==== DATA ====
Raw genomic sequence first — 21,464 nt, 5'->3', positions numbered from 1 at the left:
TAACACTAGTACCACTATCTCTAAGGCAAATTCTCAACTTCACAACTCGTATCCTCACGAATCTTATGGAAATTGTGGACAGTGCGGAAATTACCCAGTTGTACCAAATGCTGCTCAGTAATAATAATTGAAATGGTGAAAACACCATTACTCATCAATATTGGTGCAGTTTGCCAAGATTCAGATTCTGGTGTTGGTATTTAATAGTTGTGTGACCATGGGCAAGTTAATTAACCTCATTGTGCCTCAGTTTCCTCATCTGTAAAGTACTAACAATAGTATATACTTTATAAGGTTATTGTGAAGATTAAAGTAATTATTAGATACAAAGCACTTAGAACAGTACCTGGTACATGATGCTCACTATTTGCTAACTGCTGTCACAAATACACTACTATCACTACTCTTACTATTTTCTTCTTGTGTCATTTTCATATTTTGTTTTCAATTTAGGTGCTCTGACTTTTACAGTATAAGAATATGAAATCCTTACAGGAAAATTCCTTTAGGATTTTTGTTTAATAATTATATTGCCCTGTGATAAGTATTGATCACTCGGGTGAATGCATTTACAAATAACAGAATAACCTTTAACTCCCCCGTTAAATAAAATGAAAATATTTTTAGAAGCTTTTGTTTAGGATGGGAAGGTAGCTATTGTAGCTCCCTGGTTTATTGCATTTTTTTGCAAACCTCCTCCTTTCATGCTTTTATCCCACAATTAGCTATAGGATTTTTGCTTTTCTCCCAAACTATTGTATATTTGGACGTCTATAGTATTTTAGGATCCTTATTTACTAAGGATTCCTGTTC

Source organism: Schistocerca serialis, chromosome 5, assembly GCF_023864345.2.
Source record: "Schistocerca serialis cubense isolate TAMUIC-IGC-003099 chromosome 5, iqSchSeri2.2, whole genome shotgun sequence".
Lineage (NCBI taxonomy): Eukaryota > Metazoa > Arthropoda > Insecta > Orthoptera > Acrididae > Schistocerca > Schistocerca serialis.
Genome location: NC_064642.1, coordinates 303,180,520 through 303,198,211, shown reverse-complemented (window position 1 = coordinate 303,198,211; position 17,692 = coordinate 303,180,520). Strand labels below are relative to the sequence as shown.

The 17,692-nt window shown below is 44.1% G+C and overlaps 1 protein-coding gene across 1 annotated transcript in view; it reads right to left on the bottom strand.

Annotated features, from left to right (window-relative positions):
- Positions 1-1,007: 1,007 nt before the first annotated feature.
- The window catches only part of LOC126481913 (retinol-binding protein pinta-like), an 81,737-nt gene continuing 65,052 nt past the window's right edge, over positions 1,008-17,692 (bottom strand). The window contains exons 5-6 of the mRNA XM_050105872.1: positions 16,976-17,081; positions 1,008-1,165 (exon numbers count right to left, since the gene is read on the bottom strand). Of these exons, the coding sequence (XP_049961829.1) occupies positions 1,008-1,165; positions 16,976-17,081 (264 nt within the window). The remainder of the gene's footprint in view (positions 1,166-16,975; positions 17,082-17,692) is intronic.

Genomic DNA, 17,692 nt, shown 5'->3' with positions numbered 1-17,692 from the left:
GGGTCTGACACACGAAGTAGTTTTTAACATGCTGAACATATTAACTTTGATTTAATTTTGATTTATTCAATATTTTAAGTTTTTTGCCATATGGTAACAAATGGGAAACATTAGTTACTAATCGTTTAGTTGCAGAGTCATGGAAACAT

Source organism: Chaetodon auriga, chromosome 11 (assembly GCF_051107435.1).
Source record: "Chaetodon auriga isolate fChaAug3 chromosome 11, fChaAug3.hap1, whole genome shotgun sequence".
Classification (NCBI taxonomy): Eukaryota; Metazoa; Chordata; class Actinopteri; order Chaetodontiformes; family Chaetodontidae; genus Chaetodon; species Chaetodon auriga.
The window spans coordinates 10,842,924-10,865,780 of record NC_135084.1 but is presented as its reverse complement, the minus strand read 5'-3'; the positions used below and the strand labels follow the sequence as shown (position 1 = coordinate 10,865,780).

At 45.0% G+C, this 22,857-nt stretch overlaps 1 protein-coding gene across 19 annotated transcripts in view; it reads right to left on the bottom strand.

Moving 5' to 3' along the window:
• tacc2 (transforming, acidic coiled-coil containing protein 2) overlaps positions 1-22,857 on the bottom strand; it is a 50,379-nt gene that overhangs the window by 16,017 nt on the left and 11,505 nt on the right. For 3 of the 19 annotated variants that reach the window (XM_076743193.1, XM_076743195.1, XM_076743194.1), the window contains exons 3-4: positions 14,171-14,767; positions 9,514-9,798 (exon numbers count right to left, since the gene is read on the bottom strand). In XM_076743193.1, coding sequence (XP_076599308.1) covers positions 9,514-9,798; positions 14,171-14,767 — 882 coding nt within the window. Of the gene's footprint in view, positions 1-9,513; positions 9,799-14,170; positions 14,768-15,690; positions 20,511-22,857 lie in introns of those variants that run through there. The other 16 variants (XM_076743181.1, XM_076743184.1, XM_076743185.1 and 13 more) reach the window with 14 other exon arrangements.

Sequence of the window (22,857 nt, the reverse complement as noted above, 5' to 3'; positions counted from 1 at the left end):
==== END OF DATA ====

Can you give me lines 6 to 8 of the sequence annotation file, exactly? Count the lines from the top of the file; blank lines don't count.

Genome location: NC_064642.1, coordinates 303,180,520 through 303,198,211, shown reverse-complemented (window position 1 = coordinate 303,198,211; position 17,692 = coordinate 303,180,520). Strand labels below are relative to the sequence as shown.

The 17,692-nt window shown below is 44.1% G+C and overlaps 1 protein-coding gene across 1 annotated transcript in view; it reads right to left on the bottom strand.

Annotated features, from left to right (window-relative positions):